Ability to successfully use an epinephrine auto-injector after switching to a different device
© Boyle et al; licensee BioMed Central Ltd. 2015
Published: 30 March 2015
Patients previously prescribed one epinephrine auto-injector device may be switched to an alternative device by their pharmacist or physician - sometimes without training on the new device. It is unclear whether “device switches” without retraining compromise the ability to deliver epinephrine.
We evaluated mothers of food-allergic children participating in a UK study of epinephrine auto-injectors (EAI), 1 year after they were first trained to use an EAI, either Anapen or Epipen (old design). Participants' ability to deliver epinephrine using their device was assessed using a simulated anaphylaxis scenario. Participants then underwent repeat assessment using a different EAI device, randomly allocated, without training on the new device. The UK-approved EAIs Epipen (new/old designs), JEXT or Anapen were used, or Intelliject, an EAI with audio/visual prompts approved in North America as AuviQ(tm) and AllerjectTM. ISRCTN29175528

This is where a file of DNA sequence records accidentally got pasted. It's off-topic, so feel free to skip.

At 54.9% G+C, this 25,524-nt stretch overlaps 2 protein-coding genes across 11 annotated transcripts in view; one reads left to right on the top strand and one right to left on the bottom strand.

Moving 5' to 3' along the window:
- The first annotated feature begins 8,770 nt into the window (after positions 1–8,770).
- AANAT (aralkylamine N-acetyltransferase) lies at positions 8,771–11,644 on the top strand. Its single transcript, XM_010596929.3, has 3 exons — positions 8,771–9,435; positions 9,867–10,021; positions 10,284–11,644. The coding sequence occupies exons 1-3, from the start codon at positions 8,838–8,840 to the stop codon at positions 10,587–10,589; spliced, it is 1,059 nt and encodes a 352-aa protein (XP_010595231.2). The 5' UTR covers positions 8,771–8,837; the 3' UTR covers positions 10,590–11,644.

We evaluated ability to deliver epinephrine in 108 participants. Overall success rates were similar using their original EAI 68/108 (63%) to the new device 65/108 (60%; P=0.775). However the outcome differed significantly for different types of device switch. Success rates were lower when switching between Anapen and either old Epipen, new Epipen or JEXT (6/18; 33%) compared with switching from old Epipen to either new Epipen or JEXT (30/42; 71%; P<0.009). Success rates were highest when switching from Anapen or old Epipen to Intelliject (26/28; 93%) compared with switching to other EAIs (39/80; 49%; P=0.000).
The safety of EAI device switches varies according to the specific device. Switches to Intelliject appear to be safer than other forms of device switch.
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